test." The most respected and
prestigious among us paused and
eyed one another; we had been
taken aback. David continued.

V16T-)At- 15 M As
AN IS$L) ,Th-W ML-
5V'UI5 CO1Y./


COW 1PO- tt
~JV(ROM !.7"



PO -f-T1010"

A)6 QO ThAT?

"The plan would operate quite
simply," he said. "If any of the
aforementioned persons interferes
with a demonstration, with all the
risks therein, and is convicted,
then none of the SGC Legal De-
fense or bail money will be used
to obtain the release from jail if
their protesting children. The en-
suing embarrassment will force
them to resign or, in effect, expel
them from their positions."
Eyes. searched the room; the
idea had never occurred to us.
Steve was the first to speak up.
"Frankly, I view such measures
with disfavor," he said. The rest
of us nodded; David's idea seemd
a bit out of place.
But David would not be shaken.
"YOU LOOK at, the situation on
our campuses and in our country
and say such laws are not needed?
Look at our opponents. They burn
in Vietnam, pillage in Cambodia
and destroy in Kest, Ohio. Al-
though they are few in number-
they include only the richest and
most politic-they have had a
shattering impact .
"It is my honest opinion that
this hard core of politicians, busi-
nessmen, state senators and ad-
ministrators should be identified
and expelled in the manner I have
indicated. Peaceful dissent, .fes,
violence-Chicago, Berkeley and

them throwing it into chaos. You
go out to lead a peaceful march
- against the Vietnam War and they
disrupt it by throwing all these
other issues into it: Cambodia,
Kent State, Panther Trials. Can't
even protest with order."
"THEY HAVE to learn to work
within the Anti-System." Jerry
added. "President Scott met w ith
some of those dissident adminis-
trators during one of their protest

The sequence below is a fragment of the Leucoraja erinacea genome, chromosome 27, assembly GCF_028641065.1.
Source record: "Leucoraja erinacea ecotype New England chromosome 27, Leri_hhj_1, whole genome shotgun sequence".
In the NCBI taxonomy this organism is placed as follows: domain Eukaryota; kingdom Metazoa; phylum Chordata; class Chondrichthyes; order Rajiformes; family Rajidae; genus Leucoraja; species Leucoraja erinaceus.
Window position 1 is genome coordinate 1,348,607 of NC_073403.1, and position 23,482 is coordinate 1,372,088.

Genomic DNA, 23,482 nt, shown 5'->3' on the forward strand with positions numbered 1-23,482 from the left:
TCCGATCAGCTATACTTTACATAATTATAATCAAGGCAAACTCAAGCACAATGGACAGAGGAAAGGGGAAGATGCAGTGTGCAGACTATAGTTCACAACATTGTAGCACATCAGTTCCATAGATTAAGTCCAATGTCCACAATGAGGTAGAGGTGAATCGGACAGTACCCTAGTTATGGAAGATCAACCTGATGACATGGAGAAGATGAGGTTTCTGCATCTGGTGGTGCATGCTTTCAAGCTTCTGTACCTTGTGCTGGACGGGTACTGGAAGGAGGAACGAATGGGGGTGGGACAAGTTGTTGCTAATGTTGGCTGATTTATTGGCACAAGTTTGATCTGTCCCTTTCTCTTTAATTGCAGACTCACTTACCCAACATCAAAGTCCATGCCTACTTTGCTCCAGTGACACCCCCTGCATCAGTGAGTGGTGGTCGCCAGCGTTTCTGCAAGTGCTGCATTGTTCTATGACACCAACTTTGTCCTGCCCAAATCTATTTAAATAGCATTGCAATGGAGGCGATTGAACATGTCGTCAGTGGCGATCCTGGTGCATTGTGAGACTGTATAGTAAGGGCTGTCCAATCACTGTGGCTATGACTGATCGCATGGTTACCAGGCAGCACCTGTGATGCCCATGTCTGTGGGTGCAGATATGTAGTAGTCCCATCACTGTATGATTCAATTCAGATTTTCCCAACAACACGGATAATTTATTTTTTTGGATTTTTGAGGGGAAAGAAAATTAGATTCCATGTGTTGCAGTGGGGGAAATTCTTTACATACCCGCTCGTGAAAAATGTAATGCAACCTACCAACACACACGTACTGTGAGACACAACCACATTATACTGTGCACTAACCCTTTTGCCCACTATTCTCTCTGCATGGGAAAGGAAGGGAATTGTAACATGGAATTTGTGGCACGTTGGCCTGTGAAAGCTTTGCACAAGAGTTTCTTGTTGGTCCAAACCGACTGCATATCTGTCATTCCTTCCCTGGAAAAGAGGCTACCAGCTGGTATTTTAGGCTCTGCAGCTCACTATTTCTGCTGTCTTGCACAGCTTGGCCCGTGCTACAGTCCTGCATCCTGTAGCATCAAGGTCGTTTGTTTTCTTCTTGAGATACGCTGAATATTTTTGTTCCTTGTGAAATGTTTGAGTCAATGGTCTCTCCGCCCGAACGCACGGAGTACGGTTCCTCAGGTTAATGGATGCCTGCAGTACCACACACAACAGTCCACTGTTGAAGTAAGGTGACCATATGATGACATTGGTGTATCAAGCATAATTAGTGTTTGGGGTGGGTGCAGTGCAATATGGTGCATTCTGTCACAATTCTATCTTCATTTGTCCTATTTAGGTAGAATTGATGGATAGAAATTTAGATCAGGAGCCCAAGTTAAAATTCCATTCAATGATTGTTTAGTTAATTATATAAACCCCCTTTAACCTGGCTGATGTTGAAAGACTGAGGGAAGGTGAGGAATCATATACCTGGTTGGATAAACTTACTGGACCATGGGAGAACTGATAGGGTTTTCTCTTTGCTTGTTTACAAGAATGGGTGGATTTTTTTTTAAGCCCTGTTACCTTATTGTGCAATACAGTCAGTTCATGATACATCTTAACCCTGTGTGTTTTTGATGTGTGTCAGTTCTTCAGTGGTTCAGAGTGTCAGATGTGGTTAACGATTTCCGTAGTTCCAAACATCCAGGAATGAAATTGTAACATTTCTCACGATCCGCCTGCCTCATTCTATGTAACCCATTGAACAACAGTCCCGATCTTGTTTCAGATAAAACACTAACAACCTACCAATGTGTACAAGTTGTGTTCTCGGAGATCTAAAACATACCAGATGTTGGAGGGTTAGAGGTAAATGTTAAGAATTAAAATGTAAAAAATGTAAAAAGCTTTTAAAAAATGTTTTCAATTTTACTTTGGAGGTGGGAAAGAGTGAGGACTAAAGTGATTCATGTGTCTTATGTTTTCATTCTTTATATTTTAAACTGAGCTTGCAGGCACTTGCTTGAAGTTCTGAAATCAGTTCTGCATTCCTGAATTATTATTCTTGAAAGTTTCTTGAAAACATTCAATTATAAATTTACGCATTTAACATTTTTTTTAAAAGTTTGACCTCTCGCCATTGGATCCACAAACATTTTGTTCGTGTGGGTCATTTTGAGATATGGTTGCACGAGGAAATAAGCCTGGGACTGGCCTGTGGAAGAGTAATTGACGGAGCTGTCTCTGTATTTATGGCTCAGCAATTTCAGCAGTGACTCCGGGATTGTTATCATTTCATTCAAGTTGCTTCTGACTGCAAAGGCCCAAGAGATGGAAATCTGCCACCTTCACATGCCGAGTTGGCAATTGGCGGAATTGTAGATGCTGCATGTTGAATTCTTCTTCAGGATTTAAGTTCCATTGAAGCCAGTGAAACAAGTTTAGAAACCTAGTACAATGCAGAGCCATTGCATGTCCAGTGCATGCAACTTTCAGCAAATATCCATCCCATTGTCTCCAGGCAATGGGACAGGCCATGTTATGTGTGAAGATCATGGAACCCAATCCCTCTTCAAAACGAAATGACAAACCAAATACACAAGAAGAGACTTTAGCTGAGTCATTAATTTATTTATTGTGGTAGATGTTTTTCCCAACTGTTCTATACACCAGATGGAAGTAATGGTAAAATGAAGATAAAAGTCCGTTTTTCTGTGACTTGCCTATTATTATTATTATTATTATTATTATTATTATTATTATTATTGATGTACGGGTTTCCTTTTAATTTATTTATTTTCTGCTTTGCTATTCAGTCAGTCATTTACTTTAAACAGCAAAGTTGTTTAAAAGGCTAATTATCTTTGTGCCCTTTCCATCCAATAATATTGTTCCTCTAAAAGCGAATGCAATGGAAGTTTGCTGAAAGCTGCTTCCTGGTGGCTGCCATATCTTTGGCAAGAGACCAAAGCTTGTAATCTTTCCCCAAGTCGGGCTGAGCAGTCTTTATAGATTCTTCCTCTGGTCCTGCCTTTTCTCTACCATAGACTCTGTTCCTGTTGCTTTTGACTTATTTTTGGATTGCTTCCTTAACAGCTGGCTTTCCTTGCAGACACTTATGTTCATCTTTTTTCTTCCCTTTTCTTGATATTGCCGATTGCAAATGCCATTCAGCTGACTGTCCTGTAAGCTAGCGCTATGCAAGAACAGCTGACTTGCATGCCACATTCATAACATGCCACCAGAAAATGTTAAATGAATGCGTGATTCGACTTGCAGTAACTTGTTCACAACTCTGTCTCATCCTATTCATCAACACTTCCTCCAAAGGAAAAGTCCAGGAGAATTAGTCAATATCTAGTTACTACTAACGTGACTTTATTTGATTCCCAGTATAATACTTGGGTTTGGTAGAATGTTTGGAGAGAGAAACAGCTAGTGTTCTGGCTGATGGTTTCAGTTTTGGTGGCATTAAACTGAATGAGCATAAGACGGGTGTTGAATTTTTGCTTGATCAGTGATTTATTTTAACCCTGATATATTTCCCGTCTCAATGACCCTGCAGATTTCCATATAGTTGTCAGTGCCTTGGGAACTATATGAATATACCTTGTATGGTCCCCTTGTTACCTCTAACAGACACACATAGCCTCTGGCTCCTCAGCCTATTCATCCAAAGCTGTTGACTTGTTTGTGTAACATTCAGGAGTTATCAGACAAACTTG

marches, and he even discussed
their problems with them. And.
you know, most of them are wili-
ing to work through the Anti-
System to change it. It's just that
hard core who insist on bombing
villages and shooting blanks that
lead on the others."
We leaned back on our chairs
and passed around the ripe. We
asked David to detail his grogram.
"Gladly. The leader of the pro-
test could expel any of the afore-
mentioned persons who intention-,
ally constitutes a clear and sub-
stantial risk of physical harm or
injury to other persons."
Rhetoric, rhetoric," sho:uted Pe-
ter. "We demand an example."
"Very well," David replied.
"Robben Fleming, when Ile called
in the police at the LSA Bldg.:
Sheriff Harvey for injuing pro-
testers at that building: the Ann
Arbor police for similar behavior


protest, by occupying space nec-
essary or by use of force or threat
of force.
"Two examples will suffice. The
ROTC officers were clearly in our
way during the North Hall occu-
pation, preventing the functioning
of the day care center. And the
threat of force has been mention-
ed by President Fleming on many
occasions threatening to disrupt
the protest by the National Guard,
of all people.

to) tAVe -ToCO1MTR
10 IMfLAL- A9F-


'- LACr'2

61n! LRID,

A' AQ ,55U0E.




tf '

14 1

Back to Top

© 2024 Regents of the University of Michigan